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Low voltage LED night lights - options to wire them?

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Mar 26, 2013, 12:37 AM
Joseph Urban
Low voltage LED night lights - options to wire them?
Is it reasonable to run low voltage throughout the house to power LED nightlights instead of running 120VAC to individual units, each with its own transformer? Why not just have one centralized ballast? Are there any code issues - especially in California?


--Joe
Mar 26, 2013, 11:42 AM
swschrad
it's called Ohm's Law. all wire has resistance. the resistance is pressure against the voltage on the line, and end to end in a house, the 100 feet will cause uneven LED brightness.

LED lighting includes its own resistance to limit the current across the chip, and thus the brightness. the wire drop, assuming the usual serpentine wiring of homes which can double effective distance, will even cause a few of the LEDs to not light.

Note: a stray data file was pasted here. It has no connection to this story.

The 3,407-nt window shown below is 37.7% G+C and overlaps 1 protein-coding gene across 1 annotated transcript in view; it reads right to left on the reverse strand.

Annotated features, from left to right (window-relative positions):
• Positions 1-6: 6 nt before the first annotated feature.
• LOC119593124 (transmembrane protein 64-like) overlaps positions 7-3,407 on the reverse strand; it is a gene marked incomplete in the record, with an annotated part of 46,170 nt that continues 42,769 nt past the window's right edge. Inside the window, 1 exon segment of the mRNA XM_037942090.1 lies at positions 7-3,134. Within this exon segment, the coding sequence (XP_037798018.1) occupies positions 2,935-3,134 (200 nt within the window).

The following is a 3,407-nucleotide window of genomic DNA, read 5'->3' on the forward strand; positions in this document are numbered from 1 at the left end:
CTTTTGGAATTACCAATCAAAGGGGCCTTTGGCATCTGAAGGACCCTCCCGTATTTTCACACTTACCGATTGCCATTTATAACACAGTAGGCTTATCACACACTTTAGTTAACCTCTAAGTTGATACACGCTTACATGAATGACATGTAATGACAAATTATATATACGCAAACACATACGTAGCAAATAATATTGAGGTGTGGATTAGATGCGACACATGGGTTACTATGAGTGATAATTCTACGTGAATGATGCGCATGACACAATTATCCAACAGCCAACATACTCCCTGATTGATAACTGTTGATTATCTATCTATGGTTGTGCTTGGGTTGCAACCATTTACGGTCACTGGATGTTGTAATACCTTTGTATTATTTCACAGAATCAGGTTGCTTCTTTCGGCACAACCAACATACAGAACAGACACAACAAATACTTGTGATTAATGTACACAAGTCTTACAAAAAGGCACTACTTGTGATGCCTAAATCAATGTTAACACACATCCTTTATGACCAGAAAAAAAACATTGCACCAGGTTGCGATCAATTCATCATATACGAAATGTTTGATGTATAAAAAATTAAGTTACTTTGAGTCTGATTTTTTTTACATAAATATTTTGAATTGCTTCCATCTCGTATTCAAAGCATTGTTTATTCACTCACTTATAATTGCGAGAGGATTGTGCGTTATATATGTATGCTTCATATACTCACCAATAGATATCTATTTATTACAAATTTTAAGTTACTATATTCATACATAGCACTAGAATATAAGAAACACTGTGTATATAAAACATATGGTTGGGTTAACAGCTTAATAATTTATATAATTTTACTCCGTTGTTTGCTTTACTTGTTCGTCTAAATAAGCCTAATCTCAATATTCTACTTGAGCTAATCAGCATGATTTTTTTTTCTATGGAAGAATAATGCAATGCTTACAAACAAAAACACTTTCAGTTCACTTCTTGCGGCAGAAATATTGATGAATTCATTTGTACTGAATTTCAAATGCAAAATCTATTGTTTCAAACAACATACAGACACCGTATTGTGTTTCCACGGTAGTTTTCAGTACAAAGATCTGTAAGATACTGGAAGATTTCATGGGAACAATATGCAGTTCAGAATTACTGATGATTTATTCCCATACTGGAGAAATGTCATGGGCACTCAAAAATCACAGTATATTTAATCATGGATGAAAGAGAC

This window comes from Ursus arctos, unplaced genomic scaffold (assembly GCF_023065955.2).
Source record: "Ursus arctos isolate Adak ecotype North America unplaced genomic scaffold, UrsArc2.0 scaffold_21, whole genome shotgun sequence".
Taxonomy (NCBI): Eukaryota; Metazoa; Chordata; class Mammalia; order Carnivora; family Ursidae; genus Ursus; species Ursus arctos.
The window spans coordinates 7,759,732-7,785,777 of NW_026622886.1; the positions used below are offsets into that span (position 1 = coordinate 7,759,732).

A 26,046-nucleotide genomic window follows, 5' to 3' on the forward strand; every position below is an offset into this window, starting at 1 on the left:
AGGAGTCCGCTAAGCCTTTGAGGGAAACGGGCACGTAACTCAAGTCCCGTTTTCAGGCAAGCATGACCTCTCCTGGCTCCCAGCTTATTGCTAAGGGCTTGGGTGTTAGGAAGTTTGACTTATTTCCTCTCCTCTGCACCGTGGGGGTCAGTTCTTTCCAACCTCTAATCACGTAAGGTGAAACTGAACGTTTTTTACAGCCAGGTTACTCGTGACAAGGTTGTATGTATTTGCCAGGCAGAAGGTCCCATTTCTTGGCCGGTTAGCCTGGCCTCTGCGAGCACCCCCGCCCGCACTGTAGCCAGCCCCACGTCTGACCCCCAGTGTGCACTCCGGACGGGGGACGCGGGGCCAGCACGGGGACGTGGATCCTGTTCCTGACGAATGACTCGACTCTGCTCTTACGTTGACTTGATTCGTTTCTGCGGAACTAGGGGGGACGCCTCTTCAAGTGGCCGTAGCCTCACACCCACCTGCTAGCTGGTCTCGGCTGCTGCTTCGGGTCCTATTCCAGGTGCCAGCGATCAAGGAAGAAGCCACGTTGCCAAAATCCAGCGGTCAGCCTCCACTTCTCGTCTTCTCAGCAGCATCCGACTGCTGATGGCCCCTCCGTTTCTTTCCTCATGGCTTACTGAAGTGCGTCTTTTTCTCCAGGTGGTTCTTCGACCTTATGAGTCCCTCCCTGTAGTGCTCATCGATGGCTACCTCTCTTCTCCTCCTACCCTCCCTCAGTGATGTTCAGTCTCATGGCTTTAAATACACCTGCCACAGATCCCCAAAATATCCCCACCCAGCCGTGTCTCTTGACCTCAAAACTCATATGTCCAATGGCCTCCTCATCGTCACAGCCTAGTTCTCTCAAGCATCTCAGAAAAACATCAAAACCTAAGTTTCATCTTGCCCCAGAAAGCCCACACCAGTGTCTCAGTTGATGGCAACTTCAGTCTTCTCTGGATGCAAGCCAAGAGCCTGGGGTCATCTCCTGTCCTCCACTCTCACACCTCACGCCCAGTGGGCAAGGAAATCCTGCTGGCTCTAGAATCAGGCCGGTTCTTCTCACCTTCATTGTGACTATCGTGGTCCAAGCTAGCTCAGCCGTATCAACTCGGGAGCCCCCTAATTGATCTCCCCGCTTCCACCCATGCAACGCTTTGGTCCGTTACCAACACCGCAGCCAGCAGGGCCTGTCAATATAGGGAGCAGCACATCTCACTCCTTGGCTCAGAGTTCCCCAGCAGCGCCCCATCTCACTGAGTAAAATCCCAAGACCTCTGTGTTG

with 120 volt devices, none of which are currently semiconductor and require current limiting, you don't see the 5-8 percent line drop as an issue.


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Mar 26, 2013, 04:39 PM
CommonwealthSparky
It depends on your set up. If all the runs are exposed then flexible cords and cables are allowed. But if any cable is placed in an concealed space [wall cavity] you run into trouble. {NEC 400.8} Then that run has to be cable approved to be run inside concealed areas. E.I. Romex, armored cable, etc.
I agree with swschrad that voltage drop becomes a much bigger issue at say 24v than it is at 120v. Depending on what your lay out is this can be a problem.

This message has been edited. Last edited by: CommonwealthSparky,


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